On this small planet, there is room for only one Yahoo, one Google and one Apple.After all, Yahoo takeoff YOOHOO failed, and online search engine Booble is nowfacing a court battle with Google.
There is also room for only one Windows, Microsoft’s giant global brand, despitethe recent court ruling in Linux vendor Lindows’ favor. After a prolonged battlebetween Microsoft and Lindows over use of the Lindows brand name, a grand jury inU.S. District Court in Seattle declared Windows to be a generic term.
Lindows — and, by extension, the Linux community — may enjoy this victory,but the name play wasn’t necessary.
Will History Repeat?
Playing on names to imitate others or pull off a quick piracy of others’successful name branding has not been a historically successful strategy. Years ago, PineApple, a computer maker, made headlines as one of many Silicon Valley companies trying to ride Apple Computer’s fruit-branded coattails. There were companies named Banana, Cherry and Orange as well. However, the success of Apple could not be duplicated. All the copycats failed.
Now it’s Linux’ turn. In the case of Lindows and other would-beWindows copycats, two wrongs will not make one right. Stop the pressesbefore launching Bindows, Dindows and Pindows. Those names are not goingto take you anywhere. Guaranteed.
Folks, there are more rewards in original name ideas. It is amazing howLinux came to power, and it really deserved a global name that couldbecome a super icon.
Some 10 years ago, I was critical of the name “Windows,” declaring in mybook Naming for Power that it was “a billion-dollar headache forGates,” a thing that eventually would come to haunt Microsoft. WhyMicrosoft picked this generic product name after devising a greatcompany name like Microsoft is a mystery. A slight change, witha better alpha-structure, would have been a real stroke ofgenius.
Generic or dictionary words are part of the public domain. They are notto be used as corporate brands. It is a mystery that in thinking of companyor product names, the human mind gravitates toward generic terms. Ninety-ninepercent of companies seem to think “Dynamic” is the best name, as it truly describes them. Sure — for the first few companies called Dynamic, half a century ago. It is unfathomable that this is still one of the most sought-after names at corporate registrar offices across the world.
Only a very few corporations with a direct pipeline to some gold reservecan afford to make a simple dictionary word a brand. In retrospect, Microsoft hasbeen very lucky. Most companies that choose generic-sounding names for productssimply exhaust themselves and lose the power of their brand.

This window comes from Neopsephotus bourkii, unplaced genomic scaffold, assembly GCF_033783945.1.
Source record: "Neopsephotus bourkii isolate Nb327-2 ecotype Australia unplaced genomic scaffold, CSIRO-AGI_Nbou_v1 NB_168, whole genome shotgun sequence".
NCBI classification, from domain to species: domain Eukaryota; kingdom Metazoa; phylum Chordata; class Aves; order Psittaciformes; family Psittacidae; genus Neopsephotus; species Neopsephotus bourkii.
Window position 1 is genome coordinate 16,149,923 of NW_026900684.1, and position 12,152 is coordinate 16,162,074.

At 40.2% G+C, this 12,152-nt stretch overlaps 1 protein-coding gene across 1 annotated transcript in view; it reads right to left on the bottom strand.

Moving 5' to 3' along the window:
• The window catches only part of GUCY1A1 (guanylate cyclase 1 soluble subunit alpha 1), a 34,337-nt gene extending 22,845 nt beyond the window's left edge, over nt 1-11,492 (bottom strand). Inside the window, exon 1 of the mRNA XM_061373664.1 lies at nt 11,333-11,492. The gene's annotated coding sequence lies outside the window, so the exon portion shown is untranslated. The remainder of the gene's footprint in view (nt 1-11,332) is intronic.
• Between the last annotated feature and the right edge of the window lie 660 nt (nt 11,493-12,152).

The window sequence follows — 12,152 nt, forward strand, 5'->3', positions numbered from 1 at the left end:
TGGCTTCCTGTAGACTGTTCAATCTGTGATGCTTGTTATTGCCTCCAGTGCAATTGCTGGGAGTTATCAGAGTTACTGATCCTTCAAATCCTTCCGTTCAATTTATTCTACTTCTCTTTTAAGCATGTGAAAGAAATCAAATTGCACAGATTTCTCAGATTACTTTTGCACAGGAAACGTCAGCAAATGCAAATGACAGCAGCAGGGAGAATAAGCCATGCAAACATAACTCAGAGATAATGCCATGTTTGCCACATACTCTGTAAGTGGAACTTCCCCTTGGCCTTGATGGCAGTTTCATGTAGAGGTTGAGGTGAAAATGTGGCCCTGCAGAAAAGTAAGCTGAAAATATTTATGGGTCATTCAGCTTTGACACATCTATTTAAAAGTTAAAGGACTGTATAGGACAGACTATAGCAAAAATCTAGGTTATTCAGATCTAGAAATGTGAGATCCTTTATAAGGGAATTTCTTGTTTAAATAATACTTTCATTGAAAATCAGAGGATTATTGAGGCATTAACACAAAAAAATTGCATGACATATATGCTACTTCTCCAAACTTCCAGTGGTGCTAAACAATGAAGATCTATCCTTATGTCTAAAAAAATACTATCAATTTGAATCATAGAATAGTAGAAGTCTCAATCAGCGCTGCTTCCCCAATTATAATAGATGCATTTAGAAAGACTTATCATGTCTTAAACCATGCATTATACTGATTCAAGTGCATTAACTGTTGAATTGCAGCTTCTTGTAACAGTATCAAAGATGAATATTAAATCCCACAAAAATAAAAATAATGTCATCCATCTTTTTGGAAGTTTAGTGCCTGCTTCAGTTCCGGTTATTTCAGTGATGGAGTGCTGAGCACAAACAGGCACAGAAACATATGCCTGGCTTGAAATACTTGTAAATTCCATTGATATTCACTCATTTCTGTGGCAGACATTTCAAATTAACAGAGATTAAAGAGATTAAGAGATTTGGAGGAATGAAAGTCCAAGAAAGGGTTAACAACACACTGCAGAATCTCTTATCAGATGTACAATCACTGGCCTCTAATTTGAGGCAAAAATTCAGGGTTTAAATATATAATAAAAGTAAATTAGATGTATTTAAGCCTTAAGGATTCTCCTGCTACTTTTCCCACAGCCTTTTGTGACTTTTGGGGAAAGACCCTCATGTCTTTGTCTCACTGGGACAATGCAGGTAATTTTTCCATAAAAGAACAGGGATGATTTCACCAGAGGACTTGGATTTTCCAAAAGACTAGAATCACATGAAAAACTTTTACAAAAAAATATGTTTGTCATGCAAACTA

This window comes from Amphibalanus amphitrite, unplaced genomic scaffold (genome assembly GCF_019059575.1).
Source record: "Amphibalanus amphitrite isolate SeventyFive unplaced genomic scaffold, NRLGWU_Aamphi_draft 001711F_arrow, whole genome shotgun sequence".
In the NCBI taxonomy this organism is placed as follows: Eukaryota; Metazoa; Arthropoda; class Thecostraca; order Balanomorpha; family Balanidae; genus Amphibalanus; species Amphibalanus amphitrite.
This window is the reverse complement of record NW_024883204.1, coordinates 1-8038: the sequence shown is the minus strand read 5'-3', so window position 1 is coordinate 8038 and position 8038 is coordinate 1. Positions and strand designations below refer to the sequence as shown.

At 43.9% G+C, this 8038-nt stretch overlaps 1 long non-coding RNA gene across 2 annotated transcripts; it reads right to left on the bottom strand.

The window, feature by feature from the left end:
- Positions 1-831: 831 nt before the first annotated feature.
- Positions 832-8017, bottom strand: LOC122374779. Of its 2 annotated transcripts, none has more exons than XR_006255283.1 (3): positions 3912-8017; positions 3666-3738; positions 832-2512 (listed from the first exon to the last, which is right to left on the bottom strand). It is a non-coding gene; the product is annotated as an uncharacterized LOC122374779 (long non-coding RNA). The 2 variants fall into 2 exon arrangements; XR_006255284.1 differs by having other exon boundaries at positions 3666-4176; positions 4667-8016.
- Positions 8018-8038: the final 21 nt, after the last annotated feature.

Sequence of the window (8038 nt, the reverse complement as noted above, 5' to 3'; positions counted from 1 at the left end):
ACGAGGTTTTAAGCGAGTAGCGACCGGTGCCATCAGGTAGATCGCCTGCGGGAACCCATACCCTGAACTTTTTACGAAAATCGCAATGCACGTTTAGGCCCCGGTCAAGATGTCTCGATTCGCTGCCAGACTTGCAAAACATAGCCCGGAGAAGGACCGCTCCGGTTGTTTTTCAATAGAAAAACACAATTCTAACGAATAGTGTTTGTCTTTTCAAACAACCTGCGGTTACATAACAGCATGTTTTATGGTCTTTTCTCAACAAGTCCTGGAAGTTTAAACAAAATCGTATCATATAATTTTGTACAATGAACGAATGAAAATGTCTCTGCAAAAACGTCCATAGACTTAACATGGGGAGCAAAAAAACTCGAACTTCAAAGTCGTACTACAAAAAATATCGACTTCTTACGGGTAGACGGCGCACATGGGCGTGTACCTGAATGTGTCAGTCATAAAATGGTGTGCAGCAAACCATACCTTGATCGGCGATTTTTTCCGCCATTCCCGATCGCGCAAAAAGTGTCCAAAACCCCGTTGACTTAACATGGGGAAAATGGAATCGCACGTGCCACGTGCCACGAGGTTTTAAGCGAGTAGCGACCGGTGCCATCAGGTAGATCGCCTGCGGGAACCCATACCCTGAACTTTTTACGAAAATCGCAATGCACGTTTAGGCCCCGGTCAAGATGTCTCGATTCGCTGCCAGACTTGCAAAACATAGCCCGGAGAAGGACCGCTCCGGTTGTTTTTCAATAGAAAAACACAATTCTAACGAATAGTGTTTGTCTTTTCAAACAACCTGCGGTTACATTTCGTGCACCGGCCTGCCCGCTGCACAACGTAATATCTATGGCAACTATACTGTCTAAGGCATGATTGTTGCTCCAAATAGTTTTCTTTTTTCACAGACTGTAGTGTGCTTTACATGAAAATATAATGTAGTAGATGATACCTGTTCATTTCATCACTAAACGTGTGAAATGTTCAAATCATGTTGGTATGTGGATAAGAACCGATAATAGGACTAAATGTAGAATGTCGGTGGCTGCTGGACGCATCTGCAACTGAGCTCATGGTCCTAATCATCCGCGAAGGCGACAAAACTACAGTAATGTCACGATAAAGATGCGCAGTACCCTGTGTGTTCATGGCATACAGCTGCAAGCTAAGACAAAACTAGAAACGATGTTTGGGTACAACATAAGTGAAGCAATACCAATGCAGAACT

Why do such conflicts still crop up? Common naming often gives trademark lawyers a bad rap for unnecessary fights, but the naive executives who ignore the rules of naming in the first place are the ones who create these battles. Recently, big branding has taken a big beating, mostly for poorly crafted name campaigns. The era of pushing strange or silly names to convince customers that a company is too cute to forget is over.
What drives executives to copy is a very big question. Sometimes it is desperation orsimply a lack of foresight. There never was a shortage of world-class, star-quality names.Mega-failures and accidental naming have forced corporations to reconfigure their branding trees for better name architectures.
Time for Sobriety
Court battles like Windows vs. Lindows, Google vs. Booble and Apple vs. Apple(Apple Computer is defending itself against the Apple music trademark of theBeatles) finally are forcing management to take naming more seriously. Sober naming should now move into boardrooms and away from the la-la land of fast-talking marketing wizards, whose best tools for choosing names historically have been dictionaries, focus groups, freelance advice and words free flowing in daily life.
Rules are simple: Either you own a name outright, or you share it with others.Naming is a serious marketing issue, and rules of naming are a must, resultingin names that work like marketing weapons. Smart companies now know this.
Do you think that Microsoft, in retaliation, will simply change Windows to Winux?
Please don’t even go there.
Naseem Javed, author of Naming for Power and also Domain Wars, is recognized as a world authority on global Name Identities and Domain Issues. He introduced The Laws of Corporate Naming in the eighties and also founded ABC Namebank, a consultancy he established in New York & Toronto a quarter-century ago. He can be reached at [email protected].